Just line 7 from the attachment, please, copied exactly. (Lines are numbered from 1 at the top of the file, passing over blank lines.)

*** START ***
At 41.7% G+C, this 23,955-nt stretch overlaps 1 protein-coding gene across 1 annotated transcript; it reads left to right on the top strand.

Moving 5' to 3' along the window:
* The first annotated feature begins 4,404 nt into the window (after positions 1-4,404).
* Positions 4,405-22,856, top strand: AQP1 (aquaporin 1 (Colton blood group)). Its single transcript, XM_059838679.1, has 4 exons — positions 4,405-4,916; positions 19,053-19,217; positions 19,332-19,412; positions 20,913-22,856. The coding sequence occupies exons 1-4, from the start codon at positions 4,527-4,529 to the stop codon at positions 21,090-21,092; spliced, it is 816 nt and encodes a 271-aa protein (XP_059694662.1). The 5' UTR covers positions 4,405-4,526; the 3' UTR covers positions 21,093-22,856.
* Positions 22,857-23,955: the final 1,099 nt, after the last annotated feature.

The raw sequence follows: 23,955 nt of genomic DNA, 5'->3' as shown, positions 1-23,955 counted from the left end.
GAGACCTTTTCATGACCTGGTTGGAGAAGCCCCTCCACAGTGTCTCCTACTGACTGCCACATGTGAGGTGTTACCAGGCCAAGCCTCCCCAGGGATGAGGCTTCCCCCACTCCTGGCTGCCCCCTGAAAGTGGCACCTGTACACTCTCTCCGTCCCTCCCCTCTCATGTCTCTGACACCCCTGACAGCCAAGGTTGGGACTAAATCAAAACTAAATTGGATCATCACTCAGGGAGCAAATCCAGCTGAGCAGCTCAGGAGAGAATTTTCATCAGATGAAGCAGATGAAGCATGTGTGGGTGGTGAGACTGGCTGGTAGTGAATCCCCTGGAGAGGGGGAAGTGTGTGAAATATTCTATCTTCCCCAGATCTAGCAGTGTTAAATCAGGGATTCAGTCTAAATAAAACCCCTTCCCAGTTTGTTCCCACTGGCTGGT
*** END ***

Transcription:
GAGACCTTTTCATGACCTGGTTGGAGAAGCCCCTCCACAGTGTCTCCTACTGACTGCCACATGTGAGGTGTTACCAGGCCAAGCCTCCCCAGGGATGAGGCTTCCCCCACTCCTGGCTGCCCCCTGAAAGTGGCACCTGTACACTCTCTCCGTCCCTCCCCTCTCATGTCTCTGACACCCCTGACAGCCAAGGTTGGGACTAAATCAAAACTAAATTGGATCATCACTCAGGGAGCAAATCCAGCTGAGCAGCTCAGGAGAGAATTTTCATCAGATGAAGCAGATGAAGCATGTGTGGGTGGTGAGACTGGCTGGTAGTGAATCCCCTGGAGAGGGGGAAGTGTGTGAAATATTCTATCTTCCCCAGATCTAGCAGTGTTAAATCAGGGATTCAGTCTAAATAAAACCCCTTCCCAGTTTGTTCCCACTGGCTGGT